Homeschoolers find their place at Laney
Published: Thursday, February 14, 2013
Updated: Thursday, February 21, 2013 01:02
Laney students might be surprised to find they have homeschooling students as young as 14 as their classmates. According to Anthony Flores, the interim director for the Laney College program “Gateway To College,” there are high school student ages 16-20 who are in the program to get their high school GED.
They take all classes at the college, and graduate with a certificate because of all the accumulated college credits. Maria Pena, 17, a former student of Midwest High, who dropped out of high school in the 10th grade, but is desirous of getting her diploma, admits that she is “more serious than I was in high school. This is real stuff.”
The truth is, a homeschooling student and a community college student have a lot more in common than some might realize, such as flexible schedules, optional classes, and exposure to a wide range of people.
One of the many things that homeschoolers and college students have in common is the flexibility in their schedules, allowing the students to have fuller lives.
Unlike public school where you’re sitting in class from 8-3 almost as you would an office job, as a homeschooling student you’re able to set your own schedule, and that leaves room for things such as an early start at community college.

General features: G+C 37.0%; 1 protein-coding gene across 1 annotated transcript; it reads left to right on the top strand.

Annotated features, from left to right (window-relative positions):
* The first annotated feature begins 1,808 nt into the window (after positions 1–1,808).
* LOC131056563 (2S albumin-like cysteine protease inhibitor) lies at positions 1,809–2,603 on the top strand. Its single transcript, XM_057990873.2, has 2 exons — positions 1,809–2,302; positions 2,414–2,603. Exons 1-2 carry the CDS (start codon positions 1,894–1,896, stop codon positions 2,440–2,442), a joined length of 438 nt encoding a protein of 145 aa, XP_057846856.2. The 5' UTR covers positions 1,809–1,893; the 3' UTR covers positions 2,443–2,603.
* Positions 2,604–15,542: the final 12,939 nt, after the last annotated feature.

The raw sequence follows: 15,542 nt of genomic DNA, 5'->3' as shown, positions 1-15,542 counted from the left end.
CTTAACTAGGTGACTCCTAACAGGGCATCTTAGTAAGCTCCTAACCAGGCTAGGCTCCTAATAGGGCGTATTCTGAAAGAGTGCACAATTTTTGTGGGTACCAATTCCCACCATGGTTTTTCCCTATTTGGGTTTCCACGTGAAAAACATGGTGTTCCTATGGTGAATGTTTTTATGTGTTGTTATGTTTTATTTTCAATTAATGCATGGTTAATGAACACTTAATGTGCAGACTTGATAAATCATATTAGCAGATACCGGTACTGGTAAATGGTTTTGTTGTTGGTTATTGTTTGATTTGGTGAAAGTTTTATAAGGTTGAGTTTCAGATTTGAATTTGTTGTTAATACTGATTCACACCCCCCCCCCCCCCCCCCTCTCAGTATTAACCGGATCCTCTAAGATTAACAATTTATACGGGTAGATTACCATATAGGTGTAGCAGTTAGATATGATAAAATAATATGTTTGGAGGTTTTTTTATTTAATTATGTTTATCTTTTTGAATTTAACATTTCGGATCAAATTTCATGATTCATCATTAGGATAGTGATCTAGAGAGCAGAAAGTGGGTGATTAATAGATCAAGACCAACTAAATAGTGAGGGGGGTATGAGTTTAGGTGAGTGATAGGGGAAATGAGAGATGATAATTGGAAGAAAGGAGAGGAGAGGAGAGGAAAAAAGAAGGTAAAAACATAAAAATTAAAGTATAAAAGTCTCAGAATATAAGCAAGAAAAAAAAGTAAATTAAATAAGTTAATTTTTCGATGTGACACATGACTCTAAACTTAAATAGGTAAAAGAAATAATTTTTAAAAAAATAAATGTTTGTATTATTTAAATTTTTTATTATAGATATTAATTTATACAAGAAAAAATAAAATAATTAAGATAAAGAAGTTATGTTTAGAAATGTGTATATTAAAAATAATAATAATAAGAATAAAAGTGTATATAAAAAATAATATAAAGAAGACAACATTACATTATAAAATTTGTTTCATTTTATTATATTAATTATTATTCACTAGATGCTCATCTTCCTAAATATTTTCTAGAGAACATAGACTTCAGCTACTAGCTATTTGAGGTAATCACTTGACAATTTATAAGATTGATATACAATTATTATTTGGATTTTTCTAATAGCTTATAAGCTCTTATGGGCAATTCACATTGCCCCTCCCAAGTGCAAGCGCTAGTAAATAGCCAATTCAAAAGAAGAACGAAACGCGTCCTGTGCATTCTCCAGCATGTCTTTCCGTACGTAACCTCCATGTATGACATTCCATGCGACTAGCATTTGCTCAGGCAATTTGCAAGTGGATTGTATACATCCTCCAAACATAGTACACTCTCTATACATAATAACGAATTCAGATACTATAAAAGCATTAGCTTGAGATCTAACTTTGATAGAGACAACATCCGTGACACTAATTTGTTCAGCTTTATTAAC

Students with more flexible schedules also have more time for outside activities, time with their friends, and some breathing room from school.
Homeschooling and community colleges both allow students to choose their own curriculum. For example, a student in high school wants to learn Chinese but her school doesn’t offer that option, but a homeschooling student can fulfill that desire by taking a class in that subject at the college.
Additionally, there are many advantages to studying things by choice, such as being more motivated to learn the topic, verses a once-size-fits-all high school schedule.
As a student in college would pick their classes that fit into their major and choose electives, homeschooling high school students have this option as well. In public high school, on the other hand, you have a limited choice of classes and schedules.
Finally, homeschoolers and community college students are both exposed to a much wider range of people than students in high school. In public high school, in most cases, the foreign exchange students are separated.
The foreign students stick together and the locals stick together. But as a homeschooling student, you’re around different people every day, from a wider range of teachers and students.
The same goes for community college students; they’re in a classroom and are exposed to different people every day. As a homeschooled student you’re able to connect with people of different ages as well.
After knowing all of these similarities you’ll never look at a homeschooling student the same. So next time you’re sitting next to someone who is in high school, you might just be smiling inside to know how much you share.